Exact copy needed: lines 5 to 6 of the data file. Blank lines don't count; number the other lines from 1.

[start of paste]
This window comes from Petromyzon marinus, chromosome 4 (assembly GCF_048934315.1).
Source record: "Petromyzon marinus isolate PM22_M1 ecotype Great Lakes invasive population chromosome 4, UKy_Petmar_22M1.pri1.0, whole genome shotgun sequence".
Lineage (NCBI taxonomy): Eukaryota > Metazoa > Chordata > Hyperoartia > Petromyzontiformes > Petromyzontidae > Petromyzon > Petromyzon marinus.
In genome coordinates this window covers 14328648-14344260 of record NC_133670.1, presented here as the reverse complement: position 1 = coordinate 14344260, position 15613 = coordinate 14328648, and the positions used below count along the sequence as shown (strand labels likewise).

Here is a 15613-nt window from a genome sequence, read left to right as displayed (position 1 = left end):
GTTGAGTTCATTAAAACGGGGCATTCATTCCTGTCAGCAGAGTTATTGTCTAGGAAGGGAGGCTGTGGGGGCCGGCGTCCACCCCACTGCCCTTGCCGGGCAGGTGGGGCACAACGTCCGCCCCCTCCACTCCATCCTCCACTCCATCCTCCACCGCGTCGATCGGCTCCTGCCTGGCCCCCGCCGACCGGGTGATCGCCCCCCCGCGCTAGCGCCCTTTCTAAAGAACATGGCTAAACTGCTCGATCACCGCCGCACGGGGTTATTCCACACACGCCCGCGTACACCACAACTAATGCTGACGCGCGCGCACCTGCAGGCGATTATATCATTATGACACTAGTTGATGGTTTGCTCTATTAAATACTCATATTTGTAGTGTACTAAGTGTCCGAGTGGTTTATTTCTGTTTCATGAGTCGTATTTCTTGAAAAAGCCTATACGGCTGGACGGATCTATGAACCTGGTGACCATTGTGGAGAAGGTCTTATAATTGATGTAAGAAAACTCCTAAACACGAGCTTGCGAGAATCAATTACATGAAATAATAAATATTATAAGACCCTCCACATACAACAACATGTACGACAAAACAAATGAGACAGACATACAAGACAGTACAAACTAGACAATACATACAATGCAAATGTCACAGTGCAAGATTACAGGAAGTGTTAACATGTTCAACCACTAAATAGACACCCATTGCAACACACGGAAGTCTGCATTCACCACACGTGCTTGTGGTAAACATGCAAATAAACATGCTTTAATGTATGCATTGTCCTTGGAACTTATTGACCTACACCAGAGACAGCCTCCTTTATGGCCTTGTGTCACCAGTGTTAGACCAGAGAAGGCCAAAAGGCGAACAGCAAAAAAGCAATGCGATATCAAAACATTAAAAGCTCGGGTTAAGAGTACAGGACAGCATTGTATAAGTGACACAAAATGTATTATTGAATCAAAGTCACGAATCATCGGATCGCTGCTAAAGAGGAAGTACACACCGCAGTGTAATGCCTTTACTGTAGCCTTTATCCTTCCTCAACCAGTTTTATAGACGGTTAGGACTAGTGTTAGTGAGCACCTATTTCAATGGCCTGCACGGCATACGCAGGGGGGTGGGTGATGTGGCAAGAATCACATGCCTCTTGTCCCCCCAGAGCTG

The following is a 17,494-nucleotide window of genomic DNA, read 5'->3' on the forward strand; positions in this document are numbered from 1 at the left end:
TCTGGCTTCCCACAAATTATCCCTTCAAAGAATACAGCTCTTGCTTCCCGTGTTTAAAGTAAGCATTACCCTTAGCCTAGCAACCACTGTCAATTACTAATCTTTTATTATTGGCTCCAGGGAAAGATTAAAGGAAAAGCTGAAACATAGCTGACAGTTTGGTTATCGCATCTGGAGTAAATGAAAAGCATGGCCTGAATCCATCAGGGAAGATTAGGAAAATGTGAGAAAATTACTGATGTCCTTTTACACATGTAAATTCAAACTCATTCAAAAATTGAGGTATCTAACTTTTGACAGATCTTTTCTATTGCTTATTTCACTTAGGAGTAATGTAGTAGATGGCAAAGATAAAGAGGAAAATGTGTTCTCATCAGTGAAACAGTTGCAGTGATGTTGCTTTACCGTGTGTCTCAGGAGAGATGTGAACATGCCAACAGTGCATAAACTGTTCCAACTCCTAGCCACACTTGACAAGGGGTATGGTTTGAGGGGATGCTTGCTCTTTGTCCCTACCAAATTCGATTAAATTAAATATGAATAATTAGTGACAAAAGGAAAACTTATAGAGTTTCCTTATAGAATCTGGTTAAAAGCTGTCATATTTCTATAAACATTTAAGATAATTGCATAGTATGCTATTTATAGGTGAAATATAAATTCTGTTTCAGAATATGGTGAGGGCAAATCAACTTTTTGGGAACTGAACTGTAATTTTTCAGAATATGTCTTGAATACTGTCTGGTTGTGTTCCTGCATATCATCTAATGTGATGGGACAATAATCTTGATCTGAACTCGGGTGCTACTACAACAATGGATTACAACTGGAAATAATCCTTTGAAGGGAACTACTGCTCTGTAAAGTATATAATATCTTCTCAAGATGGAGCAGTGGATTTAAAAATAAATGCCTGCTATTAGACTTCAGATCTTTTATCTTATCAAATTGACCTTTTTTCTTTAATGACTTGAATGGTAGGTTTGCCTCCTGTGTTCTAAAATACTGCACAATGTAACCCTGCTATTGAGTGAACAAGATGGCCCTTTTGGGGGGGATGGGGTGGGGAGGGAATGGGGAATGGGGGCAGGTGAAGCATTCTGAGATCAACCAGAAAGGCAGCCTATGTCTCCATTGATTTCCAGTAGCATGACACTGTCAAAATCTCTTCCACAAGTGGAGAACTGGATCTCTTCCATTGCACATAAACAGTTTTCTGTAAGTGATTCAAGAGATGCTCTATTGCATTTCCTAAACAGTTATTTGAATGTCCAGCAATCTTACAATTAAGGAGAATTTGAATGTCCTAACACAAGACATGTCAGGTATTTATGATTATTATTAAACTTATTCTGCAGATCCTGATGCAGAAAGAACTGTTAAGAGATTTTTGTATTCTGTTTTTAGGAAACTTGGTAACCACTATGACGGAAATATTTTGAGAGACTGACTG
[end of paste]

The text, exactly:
Here is a 15613-nt window from a genome sequence, read left to right as displayed (position 1 = left end):
GTTGAGTTCATTAAAACGGGGCATTCATTCCTGTCAGCAGAGTTATTGTCTAGGAAGGGAGGCTGTGGGGGCCGGCGTCCACCCCACTGCCCTTGCCGGGCAGGTGGGGCACAACGTCCGCCCCCTCCACTCCATCCTCCACTCCATCCTCCACCGCGTCGATCGGCTCCTGCCTGGCCCCCGCCGACCGGGTGATCGCCCCCCCGCGCTAGCGCCCTTTCTAAAGAACATGGCTAAACTGCTCGATCACCGCCGCACGGGGTTATTCCACACACGCCCGCGTACACCACAACTAATGCTGACGCGCGCGCACCTGCAGGCGATTATATCATTATGACACTAGTTGATGGTTTGCTCTATTAAATACTCATATTTGTAGTGTACTAAGTGTCCGAGTGGTTTATTTCTGTTTCATGAGTCGTATTTCTTGAAAAAGCCTATACGGCTGGACGGATCTATGAACCTGGTGACCATTGTGGAGAAGGTCTTATAATTGATGTAAGAAAACTCCTAAACACGAGCTTGCGAGAATCAATTACATGAAATAATAAATATTATAAGACCCTCCACATACAACAACATGTACGACAAAACAAATGAGACAGACATACAAGACAGTACAAACTAGACAATACATACAATGCAAATGTCACAGTGCAAGATTACAGGAAGTGTTAACATGTTCAACCACTAAATAGACACCCATTGCAACACACGGAAGTCTGCATTCACCACACGTGCTTGTGGTAAACATGCAAATAAACATGCTTTAATGTATGCATTGTCCTTGGAACTTATTGACCTACACCAGAGACAGCCTCCTTTATGGCCTTGTGTCACCAGTGTTAGACCAGAGAAGGCCAAAAGGCGAACAGCAAAAAAGCAATGCGATATCAAAACATTAAAAGCTCGGGTTAAGAGTACAGGACAGCATTGTATAAGTGACACAAAATGTATTATTGAATCAAAGTCACGAATCATCGGATCGCTGCTAAAGAGGAAGTACACACCGCAGTGTAATGCCTTTACTGTAGCCTTTATCCTTCCTCAACCAGTTTTATAGACGGTTAGGACTAGTGTTAGTGAGCACCTATTTCAATGGCCTGCACGGCATACGCAGGGGGGTGGGTGATGTGGCAAGAATCACATGCCTCTTGTCCCCCCAGAGCTG